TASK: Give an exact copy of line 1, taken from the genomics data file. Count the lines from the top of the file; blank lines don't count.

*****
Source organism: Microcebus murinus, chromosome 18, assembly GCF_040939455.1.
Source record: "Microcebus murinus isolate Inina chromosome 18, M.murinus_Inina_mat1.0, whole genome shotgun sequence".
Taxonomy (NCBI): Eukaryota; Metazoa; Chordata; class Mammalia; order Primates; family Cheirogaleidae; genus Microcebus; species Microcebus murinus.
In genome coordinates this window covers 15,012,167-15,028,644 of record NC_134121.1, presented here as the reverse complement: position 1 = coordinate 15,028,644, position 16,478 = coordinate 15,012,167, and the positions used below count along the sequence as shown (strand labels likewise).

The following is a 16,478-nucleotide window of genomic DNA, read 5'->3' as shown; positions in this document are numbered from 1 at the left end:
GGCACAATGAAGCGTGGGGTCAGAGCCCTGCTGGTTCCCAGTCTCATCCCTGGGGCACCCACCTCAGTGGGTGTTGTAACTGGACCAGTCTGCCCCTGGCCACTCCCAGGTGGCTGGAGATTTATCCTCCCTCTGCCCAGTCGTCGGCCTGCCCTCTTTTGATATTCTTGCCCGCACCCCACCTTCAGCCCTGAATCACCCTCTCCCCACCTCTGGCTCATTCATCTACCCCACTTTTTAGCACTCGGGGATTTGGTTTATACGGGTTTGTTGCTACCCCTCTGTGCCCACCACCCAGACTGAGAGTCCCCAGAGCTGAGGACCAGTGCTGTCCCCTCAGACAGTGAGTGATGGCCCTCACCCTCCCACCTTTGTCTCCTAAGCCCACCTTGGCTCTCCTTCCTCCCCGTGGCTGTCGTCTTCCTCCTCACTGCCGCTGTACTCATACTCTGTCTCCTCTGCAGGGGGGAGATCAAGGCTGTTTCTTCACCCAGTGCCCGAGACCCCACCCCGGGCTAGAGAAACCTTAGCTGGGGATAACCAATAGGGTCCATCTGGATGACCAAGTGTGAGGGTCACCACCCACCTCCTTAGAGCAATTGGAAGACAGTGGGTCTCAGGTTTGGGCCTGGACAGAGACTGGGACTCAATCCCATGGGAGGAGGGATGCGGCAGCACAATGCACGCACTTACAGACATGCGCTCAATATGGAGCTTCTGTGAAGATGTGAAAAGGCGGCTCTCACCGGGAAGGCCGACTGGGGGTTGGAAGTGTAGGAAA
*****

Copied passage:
Source organism: Microcebus murinus, chromosome 18, assembly GCF_040939455.1.